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Tempering with a deep fryer?


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 This idea suddenly poped in my mind. Would it be a good way? The thermal mass of the oil would keep the temp more stable? I know I should use a thermometer as the thermostat probably isn't accurate. 

Anyone ever tried this?

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It does indeed work, it's just messy.  At a knife class I took long ago we tempered a batch of 12 blades in a pot of oil atop a coal forge at 425 degrees, which was messy, dangerous, and interesting regulating the blast to hold the oil at that heat for an hour.  And at the 2016 Ashokan seminar a couple of guys tempered some sword blanks by deep-frying them in a shallow pan of oil in the firepit, and the same held true.  

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I have done a lot of tempering swords in oil at 250C. it works...... however I have had the oil rise up out of the tube and try and attack me a couple of times . I was not injured but 250C oil is no joke  .so I have given up on it as a bad job for the moment.

 I believe one time it was moisture and one time (rapidly)  expanding low temp  oil from the quench, both times tall the oil in the  tube was dumped.  so please be aware of the dangers (especially moisture).

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And be very careful if you attempt this outside if there is any chance of it raining i wouldn't even think about doing it.

Edit: A deep fryer inside would be the best way. This is referring  to the pot in the fire method.

Edited by Jeremy Blohm
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I have a hijack on a similar note

Way back before I bought my gasser I was scrounging for any parts that might have been useful to build a forge. I was doing a remodel of a former restaurant and ended up making some extra by hauling away (to my shop) a defunct restaurant sized, propane powered, deep fryer. As near as I could tell it was the digital control that went toes up on it. My thinking was "well there's a ribbon burner, I think the solenoid/valve still works. There's plumbing goodies and besides that there is about half an acre of sheet stainless for cutting out patterns if all else fails."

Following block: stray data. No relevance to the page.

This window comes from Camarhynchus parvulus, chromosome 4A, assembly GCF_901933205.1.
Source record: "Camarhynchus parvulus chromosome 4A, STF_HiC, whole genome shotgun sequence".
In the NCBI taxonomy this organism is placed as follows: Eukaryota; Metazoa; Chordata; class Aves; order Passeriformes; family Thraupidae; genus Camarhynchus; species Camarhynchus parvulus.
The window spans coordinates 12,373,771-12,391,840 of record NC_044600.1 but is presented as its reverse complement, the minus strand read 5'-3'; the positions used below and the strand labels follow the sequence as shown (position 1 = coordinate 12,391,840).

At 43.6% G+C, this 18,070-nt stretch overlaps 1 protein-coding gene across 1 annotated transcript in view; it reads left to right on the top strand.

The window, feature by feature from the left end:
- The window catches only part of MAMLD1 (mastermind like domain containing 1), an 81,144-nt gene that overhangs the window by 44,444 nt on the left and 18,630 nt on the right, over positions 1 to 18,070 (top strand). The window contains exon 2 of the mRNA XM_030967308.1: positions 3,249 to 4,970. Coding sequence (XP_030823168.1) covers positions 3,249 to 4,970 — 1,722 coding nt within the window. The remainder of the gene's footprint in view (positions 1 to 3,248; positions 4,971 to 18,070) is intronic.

I am still convinced that I am just one flash of inspiration away from an "AHA" moment that will transform the thing into something useful for knifemaking.

Any ideas ?

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Joel and Vern,  A lot of makers use liquid tempering systems. These are typically called salt pots and use low temp molten salt in what really amounts to a pot full of hot stuff with a temperature controller. (Thermocouple and PID setup). I'm not sure what either deep fryer is rated for in terms of temp or whether it can handle the molten salt without disintegrating, but with a decent temperature controller, I would think any stainless steel pot should work.

I have all the parts for a tempering salt pot, I just haven't found the time to build it yet. I like using O-1 and that steel is very responsive to salt heat treating. You can buy the salts (high or low temp) from here: http://hightemptools.com/salts.html

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commercial fryers are going to be made to run in between, say,  350-500f. So, perfect for tempering. If it's metal, and meant for food prep, it's most likely 300 series stainless. I have no idea what the heating elements are made of.

I have seen passivated stainless rust, albeit after two years of constant exposure to light steam, salt, and acid. So some kind of liner may be in order. 

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I have been "warming" to the oil tempering idea for a while. Playing it off the idea of getting a TurnTex "Oven Tamer" for my tempering toaster oven to get a more consistent heat. The sand pan is "OK" but ....OTOH that whole fryer would be more capability than I can take advantage of. If I could get the thermocouple and controller to work with the plumbing I would most likely shop around for a replacable "liner/pot" to match my need, size-wise, without "swatting a fly with a sledgehammer".

After I got my forge I had thought about figuring out how to insulate the snot out of "the beast" and rigging up the controls,  maybe a blower, building a lid and trying it as a propane heat treating/hardening oven.

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5 hours ago, Doug Lester said:

That looked like maybe a cup of water that he added to the burning oil.  Can you say "don't do this at home" boys and girls.

Doug

Out door turkey fryers are really dangerous. Every year some dip s#!$ tries to fry a turkey when its raining and ends up in the ER with massive burns. My uncle was almost one of them!

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43 minutes ago, Jon Cook said:

I've taken to putting my quench tank (bread pan) in the oven with the blade in canola to help counter the cheap thermostat.

I can't get what makes that better than just a sand tray ?

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